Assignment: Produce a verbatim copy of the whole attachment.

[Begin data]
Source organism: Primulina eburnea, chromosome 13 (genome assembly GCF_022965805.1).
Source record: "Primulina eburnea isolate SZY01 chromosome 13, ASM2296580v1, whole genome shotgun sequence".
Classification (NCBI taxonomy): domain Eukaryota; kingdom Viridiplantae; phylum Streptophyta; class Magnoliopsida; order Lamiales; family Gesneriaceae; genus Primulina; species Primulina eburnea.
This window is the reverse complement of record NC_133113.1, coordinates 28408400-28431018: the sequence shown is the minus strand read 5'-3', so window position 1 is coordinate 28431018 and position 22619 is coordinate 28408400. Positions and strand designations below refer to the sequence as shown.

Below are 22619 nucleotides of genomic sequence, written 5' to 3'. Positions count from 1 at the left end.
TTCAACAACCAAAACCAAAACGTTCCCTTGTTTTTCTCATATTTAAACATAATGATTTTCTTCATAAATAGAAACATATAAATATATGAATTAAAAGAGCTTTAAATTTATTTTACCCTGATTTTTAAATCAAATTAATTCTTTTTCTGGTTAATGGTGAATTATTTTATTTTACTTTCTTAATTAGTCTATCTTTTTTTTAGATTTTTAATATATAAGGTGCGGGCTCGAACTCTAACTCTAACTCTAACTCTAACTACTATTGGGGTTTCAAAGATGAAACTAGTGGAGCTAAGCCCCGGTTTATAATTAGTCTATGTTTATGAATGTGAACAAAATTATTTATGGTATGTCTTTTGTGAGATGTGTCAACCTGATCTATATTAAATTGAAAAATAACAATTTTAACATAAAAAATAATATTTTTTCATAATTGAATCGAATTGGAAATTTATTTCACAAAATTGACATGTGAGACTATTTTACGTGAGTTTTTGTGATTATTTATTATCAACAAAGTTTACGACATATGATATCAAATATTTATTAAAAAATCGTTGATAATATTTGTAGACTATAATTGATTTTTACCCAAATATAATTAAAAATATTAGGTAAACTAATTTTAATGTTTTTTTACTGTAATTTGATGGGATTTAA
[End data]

Source organism: Primulina eburnea, chromosome 13 (genome assembly GCF_022965805.1).
Source record: "Primulina eburnea isolate SZY01 chromosome 13, ASM2296580v1, whole genome shotgun sequence".
Classification (NCBI taxonomy): domain Eukaryota; kingdom Viridiplantae; phylum Streptophyta; class Magnoliopsida; order Lamiales; family Gesneriaceae; genus Primulina; species Primulina eburnea.
This window is the reverse complement of record NC_133113.1, coordinates 28408400-28431018: the sequence shown is the minus strand read 5'-3', so window position 1 is coordinate 28431018 and position 22619 is coordinate 28408400. Positions and strand designations below refer to the sequence as shown.

Below are 22619 nucleotides of genomic sequence, written 5' to 3'. Positions count from 1 at the left end.
TTCAACAACCAAAACCAAAACGTTCCCTTGTTTTTCTCATATTTAAACATAATGATTTTCTTCATAAATAGAAACATATAAATATATGAATTAAAAGAGCTTTAAATTTATTTTACCCTGATTTTTAAATCAAATTAATTCTTTTTCTGGTTAATGGTGAATTATTTTATTTTACTTTCTTAATTAGTCTATCTTTTTTTTAGATTTTTAATATATAAGGTGCGGGCTCGAACTCTAACTCTAACTCTAACTCTAACTACTATTGGGGTTTCAAAGATGAAACTAGTGGAGCTAAGCCCCGGTTTATAATTAGTCTATGTTTATGAATGTGAACAAAATTATTTATGGTATGTCTTTTGTGAGATGTGTCAACCTGATCTATATTAAATTGAAAAATAACAATTTTAACATAAAAAATAATATTTTTTCATAATTGAATCGAATTGGAAATTTATTTCACAAAATTGACATGTGAGACTATTTTACGTGAGTTTTTGTGATTATTTATTATCAACAAAGTTTACGACATATGATATCAAATATTTATTAAAAAATCGTTGATAATATTTGTAGACTATAATTGATTTTTACCCAAATATAATTAAAAATATTAGGTAAACTAATTTTAATGTTTTTTTACTGTAATTTGATGGGATTTAA